LONDON, United Kingdom — Not-for-profit health body ukactive has announced its strategy for the reopening of gyms in the UK once lockdown is lifted.
The policy, which calls for the Government to support the reopening of the physical activity sector in five major areas once current restrictions are eased, argues that the safe reopening of gyms and fitness studios will require a balance of safety measures along with a financially viable model for operating.
Speaking about the policy, Huw Edwards, CEO of ukactive, explained: “While we are working tirelessly to ensure the physical activity sector is ready to open when called upon by the Government, we cannot ignore the looming threat posed to thousands of organisations and hundreds of thousands of jobs once restrictions do begin to ease.
“In order for the physical activity sector to reopen successfully so that it can support our communities in their hour of need, it is crucial the Government delivers the conditions required to help fitness and leisure providers to get back on their feet.
“We are calling for a raft of essential measures that will enable both public and private organisations to reopen their doors with confidence when the time comes.”
Within the four-stage strategy, ukactive outlines research on business modelling, a framework for operators, a public information campaign and policy support.
In particular, to help rebuild the sector, it calls on the Government to follow the example of Germany in protecting businesses from prohibitive VAT and staff costs — arguing that while the Government has already introduced a business rates holiday for all operators until the end of March 2021, businesses continue to face significant operational costs despite revenues falling to zero, and need support in managing that.
With operators facing continuing concerns around rent, it also calls for consistency in negotiations between landlords and operators to ensure rent payments are not prohibitive. And for workers, it suggests an extension of the Coronavirus Job Retention Scheme until October (and for as long as necessary) to ensure businesses have continued support as social distancing measures progress.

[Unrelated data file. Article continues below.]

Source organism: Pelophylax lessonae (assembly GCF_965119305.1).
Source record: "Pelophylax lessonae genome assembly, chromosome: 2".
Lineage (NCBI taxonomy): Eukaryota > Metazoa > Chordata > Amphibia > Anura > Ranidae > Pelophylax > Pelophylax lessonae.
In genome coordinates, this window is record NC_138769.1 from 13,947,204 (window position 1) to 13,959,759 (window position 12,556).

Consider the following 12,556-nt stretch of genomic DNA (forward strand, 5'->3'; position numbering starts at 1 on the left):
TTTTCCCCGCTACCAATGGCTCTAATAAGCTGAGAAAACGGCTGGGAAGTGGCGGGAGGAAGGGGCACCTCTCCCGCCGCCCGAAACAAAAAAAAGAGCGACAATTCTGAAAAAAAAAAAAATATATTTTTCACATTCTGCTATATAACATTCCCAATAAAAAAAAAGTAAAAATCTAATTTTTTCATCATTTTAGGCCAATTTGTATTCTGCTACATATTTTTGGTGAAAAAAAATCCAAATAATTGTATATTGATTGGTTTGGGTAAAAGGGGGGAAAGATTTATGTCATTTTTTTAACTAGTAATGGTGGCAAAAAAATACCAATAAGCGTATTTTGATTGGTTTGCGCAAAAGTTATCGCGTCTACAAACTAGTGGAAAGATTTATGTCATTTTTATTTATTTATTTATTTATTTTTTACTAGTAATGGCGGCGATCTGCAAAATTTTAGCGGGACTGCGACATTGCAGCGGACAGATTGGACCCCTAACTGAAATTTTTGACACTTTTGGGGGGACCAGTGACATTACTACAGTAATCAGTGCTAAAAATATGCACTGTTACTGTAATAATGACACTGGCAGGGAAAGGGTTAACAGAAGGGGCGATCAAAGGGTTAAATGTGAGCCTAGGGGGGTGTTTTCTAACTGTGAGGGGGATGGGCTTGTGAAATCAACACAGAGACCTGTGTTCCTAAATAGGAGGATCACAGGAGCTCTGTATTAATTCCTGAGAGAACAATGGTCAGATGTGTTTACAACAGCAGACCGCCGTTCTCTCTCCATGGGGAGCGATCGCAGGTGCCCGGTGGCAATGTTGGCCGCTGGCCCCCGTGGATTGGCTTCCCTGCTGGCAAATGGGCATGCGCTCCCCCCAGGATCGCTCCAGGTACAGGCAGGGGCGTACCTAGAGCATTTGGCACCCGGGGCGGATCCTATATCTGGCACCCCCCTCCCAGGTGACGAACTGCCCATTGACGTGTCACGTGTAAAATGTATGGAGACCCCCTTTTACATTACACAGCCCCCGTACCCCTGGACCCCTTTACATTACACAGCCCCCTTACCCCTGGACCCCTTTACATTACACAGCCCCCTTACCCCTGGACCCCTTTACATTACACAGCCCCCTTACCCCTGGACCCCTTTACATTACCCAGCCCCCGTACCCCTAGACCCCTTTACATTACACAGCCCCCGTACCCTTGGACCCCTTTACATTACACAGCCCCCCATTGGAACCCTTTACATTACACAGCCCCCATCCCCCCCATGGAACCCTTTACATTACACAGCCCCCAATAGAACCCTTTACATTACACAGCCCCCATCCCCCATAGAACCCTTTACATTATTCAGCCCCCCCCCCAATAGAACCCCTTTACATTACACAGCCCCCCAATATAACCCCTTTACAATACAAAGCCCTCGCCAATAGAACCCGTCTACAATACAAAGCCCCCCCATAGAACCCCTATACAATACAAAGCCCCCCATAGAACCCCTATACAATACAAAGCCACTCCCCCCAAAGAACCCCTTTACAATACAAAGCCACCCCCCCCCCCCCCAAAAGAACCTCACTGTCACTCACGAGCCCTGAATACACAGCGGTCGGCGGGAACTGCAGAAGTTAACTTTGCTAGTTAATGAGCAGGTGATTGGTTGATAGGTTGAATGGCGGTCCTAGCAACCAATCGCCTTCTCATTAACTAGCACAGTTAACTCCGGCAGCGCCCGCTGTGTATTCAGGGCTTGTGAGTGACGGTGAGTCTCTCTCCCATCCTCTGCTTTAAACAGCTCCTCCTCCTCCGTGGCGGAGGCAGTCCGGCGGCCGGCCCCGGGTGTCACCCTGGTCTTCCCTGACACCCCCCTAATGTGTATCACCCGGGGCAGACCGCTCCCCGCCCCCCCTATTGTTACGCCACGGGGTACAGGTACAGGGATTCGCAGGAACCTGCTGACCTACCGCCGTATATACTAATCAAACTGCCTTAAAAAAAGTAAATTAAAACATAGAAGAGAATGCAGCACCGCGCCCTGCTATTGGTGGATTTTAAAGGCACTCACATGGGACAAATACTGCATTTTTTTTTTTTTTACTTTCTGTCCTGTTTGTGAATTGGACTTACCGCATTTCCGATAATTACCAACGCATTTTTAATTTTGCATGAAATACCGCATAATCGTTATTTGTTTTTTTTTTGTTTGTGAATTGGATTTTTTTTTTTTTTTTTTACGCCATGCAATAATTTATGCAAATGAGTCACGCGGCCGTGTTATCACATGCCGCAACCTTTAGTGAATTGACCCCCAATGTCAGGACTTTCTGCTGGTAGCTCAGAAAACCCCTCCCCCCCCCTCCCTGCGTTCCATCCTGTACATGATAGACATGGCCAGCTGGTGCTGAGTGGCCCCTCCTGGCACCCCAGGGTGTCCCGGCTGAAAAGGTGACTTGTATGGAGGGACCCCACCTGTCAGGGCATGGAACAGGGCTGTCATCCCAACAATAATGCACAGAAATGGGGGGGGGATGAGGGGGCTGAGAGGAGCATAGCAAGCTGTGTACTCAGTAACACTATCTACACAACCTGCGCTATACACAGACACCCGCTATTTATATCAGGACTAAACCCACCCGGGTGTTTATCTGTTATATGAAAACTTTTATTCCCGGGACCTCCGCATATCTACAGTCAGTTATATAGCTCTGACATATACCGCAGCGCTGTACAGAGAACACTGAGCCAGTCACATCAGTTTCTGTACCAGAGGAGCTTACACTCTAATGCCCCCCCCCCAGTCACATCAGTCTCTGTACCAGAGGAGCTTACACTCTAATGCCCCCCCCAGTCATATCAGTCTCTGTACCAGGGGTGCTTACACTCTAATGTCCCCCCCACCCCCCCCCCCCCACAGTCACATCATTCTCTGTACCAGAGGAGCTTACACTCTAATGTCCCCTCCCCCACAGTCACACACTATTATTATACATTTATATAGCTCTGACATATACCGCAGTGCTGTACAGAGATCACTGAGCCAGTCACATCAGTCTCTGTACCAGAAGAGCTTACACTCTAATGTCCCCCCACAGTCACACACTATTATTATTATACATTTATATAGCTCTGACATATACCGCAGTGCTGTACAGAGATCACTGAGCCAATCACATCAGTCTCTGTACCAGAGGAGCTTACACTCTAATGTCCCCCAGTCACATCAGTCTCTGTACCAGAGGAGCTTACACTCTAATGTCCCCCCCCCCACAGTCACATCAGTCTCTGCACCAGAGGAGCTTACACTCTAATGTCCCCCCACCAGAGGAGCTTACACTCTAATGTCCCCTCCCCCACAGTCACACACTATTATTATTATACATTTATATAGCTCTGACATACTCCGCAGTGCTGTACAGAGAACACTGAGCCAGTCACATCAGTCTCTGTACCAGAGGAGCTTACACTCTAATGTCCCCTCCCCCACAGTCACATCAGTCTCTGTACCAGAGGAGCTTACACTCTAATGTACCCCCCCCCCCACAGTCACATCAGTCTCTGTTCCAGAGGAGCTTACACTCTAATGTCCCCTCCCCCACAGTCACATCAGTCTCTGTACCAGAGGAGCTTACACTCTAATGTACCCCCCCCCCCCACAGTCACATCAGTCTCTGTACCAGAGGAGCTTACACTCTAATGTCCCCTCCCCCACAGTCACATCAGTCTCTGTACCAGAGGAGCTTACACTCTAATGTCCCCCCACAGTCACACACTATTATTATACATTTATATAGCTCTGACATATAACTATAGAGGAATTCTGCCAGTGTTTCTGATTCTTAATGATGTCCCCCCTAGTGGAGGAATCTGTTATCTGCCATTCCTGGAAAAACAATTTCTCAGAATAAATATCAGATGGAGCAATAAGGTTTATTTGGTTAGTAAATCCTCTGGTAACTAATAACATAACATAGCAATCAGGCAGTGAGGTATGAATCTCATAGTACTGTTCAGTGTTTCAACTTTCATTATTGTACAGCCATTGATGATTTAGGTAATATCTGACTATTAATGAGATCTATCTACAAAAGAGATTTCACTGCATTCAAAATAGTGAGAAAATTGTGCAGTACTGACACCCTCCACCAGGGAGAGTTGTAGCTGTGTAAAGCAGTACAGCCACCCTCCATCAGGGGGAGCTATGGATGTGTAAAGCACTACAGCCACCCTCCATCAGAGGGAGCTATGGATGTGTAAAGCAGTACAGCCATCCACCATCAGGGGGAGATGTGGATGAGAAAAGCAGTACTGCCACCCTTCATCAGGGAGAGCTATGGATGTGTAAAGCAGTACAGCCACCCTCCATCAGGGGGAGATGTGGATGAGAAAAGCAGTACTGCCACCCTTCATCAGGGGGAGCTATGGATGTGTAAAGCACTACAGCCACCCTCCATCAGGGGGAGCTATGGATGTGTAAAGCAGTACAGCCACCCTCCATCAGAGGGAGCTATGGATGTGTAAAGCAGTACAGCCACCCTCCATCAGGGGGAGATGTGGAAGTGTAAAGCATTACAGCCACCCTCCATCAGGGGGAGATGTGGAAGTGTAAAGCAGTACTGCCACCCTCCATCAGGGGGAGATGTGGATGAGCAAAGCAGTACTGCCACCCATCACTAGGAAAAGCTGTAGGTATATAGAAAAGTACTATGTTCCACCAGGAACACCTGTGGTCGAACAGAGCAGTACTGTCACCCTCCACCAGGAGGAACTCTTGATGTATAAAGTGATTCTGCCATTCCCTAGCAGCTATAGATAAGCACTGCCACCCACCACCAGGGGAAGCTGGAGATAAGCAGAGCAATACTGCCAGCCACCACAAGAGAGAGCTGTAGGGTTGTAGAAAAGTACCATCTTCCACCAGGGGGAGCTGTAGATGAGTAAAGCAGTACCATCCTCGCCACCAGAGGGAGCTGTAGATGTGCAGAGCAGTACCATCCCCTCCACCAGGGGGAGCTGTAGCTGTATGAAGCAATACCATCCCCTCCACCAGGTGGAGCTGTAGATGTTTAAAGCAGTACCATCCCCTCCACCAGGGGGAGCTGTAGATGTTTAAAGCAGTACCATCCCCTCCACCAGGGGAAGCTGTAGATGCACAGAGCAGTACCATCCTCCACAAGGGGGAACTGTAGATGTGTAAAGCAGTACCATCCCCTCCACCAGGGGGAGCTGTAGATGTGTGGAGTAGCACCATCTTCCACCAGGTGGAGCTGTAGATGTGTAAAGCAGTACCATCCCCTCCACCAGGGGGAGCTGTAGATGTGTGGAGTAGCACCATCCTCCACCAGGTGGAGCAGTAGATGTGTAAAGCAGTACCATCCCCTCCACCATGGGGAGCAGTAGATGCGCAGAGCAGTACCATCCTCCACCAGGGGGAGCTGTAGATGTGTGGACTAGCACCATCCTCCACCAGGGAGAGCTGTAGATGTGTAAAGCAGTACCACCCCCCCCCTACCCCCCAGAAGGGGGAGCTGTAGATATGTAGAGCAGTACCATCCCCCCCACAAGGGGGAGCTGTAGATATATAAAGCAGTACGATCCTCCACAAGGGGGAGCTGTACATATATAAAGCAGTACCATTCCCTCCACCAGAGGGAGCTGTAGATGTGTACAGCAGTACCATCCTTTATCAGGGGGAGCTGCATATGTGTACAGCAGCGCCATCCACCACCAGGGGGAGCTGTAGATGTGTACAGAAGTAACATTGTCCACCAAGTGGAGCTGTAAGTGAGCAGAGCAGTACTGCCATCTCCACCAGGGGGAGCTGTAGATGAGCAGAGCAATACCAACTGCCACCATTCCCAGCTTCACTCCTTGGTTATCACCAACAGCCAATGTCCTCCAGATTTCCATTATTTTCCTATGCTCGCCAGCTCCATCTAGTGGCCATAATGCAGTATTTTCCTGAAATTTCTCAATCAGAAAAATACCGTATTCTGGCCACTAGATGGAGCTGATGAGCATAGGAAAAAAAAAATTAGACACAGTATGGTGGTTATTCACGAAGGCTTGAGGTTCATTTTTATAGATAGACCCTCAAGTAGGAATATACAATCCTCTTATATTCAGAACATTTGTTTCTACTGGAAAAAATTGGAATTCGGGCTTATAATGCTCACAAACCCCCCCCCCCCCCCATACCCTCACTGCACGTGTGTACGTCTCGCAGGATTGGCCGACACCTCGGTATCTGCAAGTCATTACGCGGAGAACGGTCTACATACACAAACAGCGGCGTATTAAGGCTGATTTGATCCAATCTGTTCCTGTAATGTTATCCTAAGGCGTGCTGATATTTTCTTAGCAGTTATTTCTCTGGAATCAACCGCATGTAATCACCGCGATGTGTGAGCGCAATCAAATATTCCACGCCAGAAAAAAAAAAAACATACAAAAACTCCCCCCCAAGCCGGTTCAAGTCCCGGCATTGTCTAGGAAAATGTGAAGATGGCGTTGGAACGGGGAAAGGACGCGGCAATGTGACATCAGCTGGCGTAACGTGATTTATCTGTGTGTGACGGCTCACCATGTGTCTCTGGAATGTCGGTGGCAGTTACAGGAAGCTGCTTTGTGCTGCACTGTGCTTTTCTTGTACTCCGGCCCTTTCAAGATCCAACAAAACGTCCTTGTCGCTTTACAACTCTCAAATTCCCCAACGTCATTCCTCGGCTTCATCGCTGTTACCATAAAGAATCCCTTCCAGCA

In fact, when gyms and studios do eventually reopen — which is predicted to be in the second wave of reopenings later this year — capacity is likely to be limited, leaving many operators unable to return to full staffing capacity immediately, so ongoing support for staff will be crucial.
So what could the reopening of gyms and studios look like?
Beyond Government restrictions, many operators have also begun brainstorming measures that could be taken to enable the safe reopening of the industry. Suggestions for adjusting operations to minimise the risk of infection include reducing classes by half, using booking slots to cap attendance at gyms and implementing stringent cleaning procedures and additional measures.
Humphrey Cobbold, chief executive of low-cost gym operator, PureGym, told The Times he expected capacity to be between 30 and 50 percent lower than pre-COVID, with members encouraged to use an app to monitor and plan their visits accordingly.
Indoor cycling boutique SoulCycle has announced it will implement a raft of new hygiene measures it’s calling Soul Standard — which includes top-grade disinfectant & more frequent cleaning, staff face masks and gloves, and where mandated by local or state governments, the checking of the temperature of riders as they enter the studio.
And the US, Crunch CEO Jim Rowley told NBC News that his team had reviewed the whole member experience from start to finish to create a 37-page manual that covers multiple areas, including social distancing (with plans to put cardio equipment six feet apart), sanitation and disinfection.
“This is the way we want to do things into perpetuity,” he told the news platform. “This won’t be the last virus, but we can create these good habits.”
Equinox also revealed that it plans to implement additional safety measures.
“We have set up a dedicated task force that is responsible for working with leading medical experts on a thoughtful and comprehensive plan that goes above and beyond the guidelines of health organizations,” said Equinox Chairman Harvey Spevak.
However, in the UK at least, until the government lays out its post-lockdown ‘roadmap’, the £5bn industry continues with its mass migration to digital.